Saturday, September 6, 2008

Puxian opera

Puxian opera

Puppet opera

Puppet opera


Nanxi is an early form of drama, developed from ancient traditions of , singing, and dancing during the Song Dynasty in the 12th century AD. The name means literally "Southern drama", and the form originated in the area around Wenzhou in Southern China.

Nanxi started as combinations of Song plays and local folk songs and ballads, using colloquial language and large numbers of scenes. As with Western operetta, spoken passages alternated with verses set to popular music. Professional companies of actors performed nanxi in theatres that could hold thousands of spectators. Nanxi developed into the later and more complex dramatic form known as chuanqi, and later still into kunqu.

Nanxi had seven role types, many of which were seen in later Chinese opera forms. Sheng were heroic male character and Dan heroines. Mo, Jing, Chou, Wai, and Hou were less defined roles, and actors in these role types portrayed a variety of characters in the same play. The role types of later forms of Chinese opera were made more strict, but can be seen to have their roots in Nanxi.

Due to its coarse language, rough prosody, and unsophisticated literary style, ''nanxi'' was not mentioned in contemporary historiography and had been virtually forgotten by scholars after the mid-sixteenth century Of the large numbers of Nanxi originally written, only 283 titles and 20 play texts survive.


*''Encyclopædia Britannica'' 2006. Encyclopædia Britannica Premium Service. 19 January 2006
* — Cora Agatucci

Min opera

Min opera , a.k.a. Fuzhou drama , is one of the major traditional forms in Fujian Province. It enjoys a good popularity in Fuzhou, Middle Fujian, East Fujian and North Fujian where Fuzhou dialect is spoken, as well as in Taiwan and Malay Archipelago. Having been evolving for 300 years, Min opera became fixed in the early 20th century.



Liyuan opera

Liyuan opera is a form of Chinese opera originating in the Fujian province of the People's Republic of China.


Kunqu , also known as Kunju, Kun opera or Kunqu Opera, is one of the oldest extant forms of Chinese opera. It evolved from the Kunshan melody, and dominated Chinese theatre from the 16th to the 18th centuries.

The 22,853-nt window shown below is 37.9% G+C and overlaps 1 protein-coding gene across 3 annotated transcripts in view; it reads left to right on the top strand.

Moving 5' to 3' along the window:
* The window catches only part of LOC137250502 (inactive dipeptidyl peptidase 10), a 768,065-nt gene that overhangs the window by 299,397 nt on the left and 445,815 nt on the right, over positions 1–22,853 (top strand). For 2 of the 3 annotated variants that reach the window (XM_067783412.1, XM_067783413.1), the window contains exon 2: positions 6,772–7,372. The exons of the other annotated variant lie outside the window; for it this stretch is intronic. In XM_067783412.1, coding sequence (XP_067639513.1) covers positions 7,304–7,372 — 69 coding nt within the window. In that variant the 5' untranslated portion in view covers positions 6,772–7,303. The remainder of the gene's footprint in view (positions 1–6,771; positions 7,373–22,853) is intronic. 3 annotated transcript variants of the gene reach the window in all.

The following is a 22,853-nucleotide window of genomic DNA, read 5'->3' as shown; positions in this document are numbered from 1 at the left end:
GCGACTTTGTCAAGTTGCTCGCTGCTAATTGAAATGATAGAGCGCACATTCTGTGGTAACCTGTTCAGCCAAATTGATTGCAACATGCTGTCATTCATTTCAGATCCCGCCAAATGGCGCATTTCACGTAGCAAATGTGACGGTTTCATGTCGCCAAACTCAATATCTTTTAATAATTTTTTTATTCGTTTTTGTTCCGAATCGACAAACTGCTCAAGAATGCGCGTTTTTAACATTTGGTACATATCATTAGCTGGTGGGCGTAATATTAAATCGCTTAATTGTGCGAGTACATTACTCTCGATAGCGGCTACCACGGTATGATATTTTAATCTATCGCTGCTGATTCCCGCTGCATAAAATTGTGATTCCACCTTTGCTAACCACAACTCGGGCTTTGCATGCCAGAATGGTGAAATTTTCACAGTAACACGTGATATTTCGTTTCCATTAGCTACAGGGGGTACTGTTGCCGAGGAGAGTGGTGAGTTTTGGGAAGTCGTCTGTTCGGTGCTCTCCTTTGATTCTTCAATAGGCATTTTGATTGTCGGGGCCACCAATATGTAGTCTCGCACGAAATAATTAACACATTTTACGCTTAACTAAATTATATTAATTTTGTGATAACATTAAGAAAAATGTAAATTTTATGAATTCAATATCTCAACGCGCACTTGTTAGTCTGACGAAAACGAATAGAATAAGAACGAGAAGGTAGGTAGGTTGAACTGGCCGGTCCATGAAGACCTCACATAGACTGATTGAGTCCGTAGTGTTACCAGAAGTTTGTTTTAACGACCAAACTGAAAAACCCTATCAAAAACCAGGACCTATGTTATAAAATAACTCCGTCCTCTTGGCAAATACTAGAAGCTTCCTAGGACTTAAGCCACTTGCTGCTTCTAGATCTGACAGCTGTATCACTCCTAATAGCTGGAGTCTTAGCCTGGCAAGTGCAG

Kunqu boasts a 600-year history and is known as the "teacher" or "mother" of a hundred operas, because of its influence on other Chinese theatre forms, including Jingju. Its emergence ushered in the second Golden Era of Chinese drama, but by the early twentieth century it had nearly disappeared, exacerbated by deliberate attempts to suppress it during the Cultural Revolution.

One of the major literary forms of the and dynasties was chuanqi drama, originating from the South. Plays that continue to be famous today, including ''The Peony Pavilion'' and ''The Peach Blossom Fan'', were originally written for the Kunqu stage. In addition, many classical Chinese novels and stories, such as ''Romance of the Three Kingdoms'', ''Water Margin'' and ''Journey to the West'' were adapted very early into dramatic pieces.

Today, Kunqu is performed professionally in seven Mainland Chinese cities: Beijing , Shanghai , Suzhou , Nanjing , Chenzhou , Yongjia County/Wenzhou and Hangzhou , as well as in Taipei. Non-professional opera societies are active in many other cities in China and abroad, and opera companies occasionally tour.

Kunqu was listed as one of the Masterpieces of the Oral and Intangible Heritage of Humanity by UNESCO in 2001. Its melody or tune is one of the Four Great Characteristic Melodies in Chinese opera.


*''The Peony Pavilion''
*''The Peach Blossom Fan''
*''The Palace of Long Life''
*''The Western Mansion''
*''The Injustice done to Dou E''


*Tang Xianzu
*Kong Shangren
*Hong Sheng
*Feng Menglong


*Yu Zhenfei
*Mei Lanfang
*Zhang Jiqing
*Wang Shiyu
*Yue Meiti
*Liang Guyin
*Cai Zhengren
*Ji Zhenhua
*Jennifer Hua Wenyi
*Qian Yi


''Huju'' is a variety of Chinese opera from the area of Shanghai. It is typically sung in the Shanghainese dialect.

It is particularly popular in Baihe, the oldest town in the of Shanghai. There are eight to ten ''huju'' troupes in the town, and many local residents hire the troupes to perform for weddings and funerals.

''Huju'' is accompanied by an ensemble of , including ''dizi'' , ''erhu'' , ''pipa'' , ''yangqin'' , and percussion. The instrumentation and style are closely related to the instrumental genre of ''Jiangnan sizhu''.

The famous Chinese composition "Purple Bamboo Melody" is adapted from ''huju''.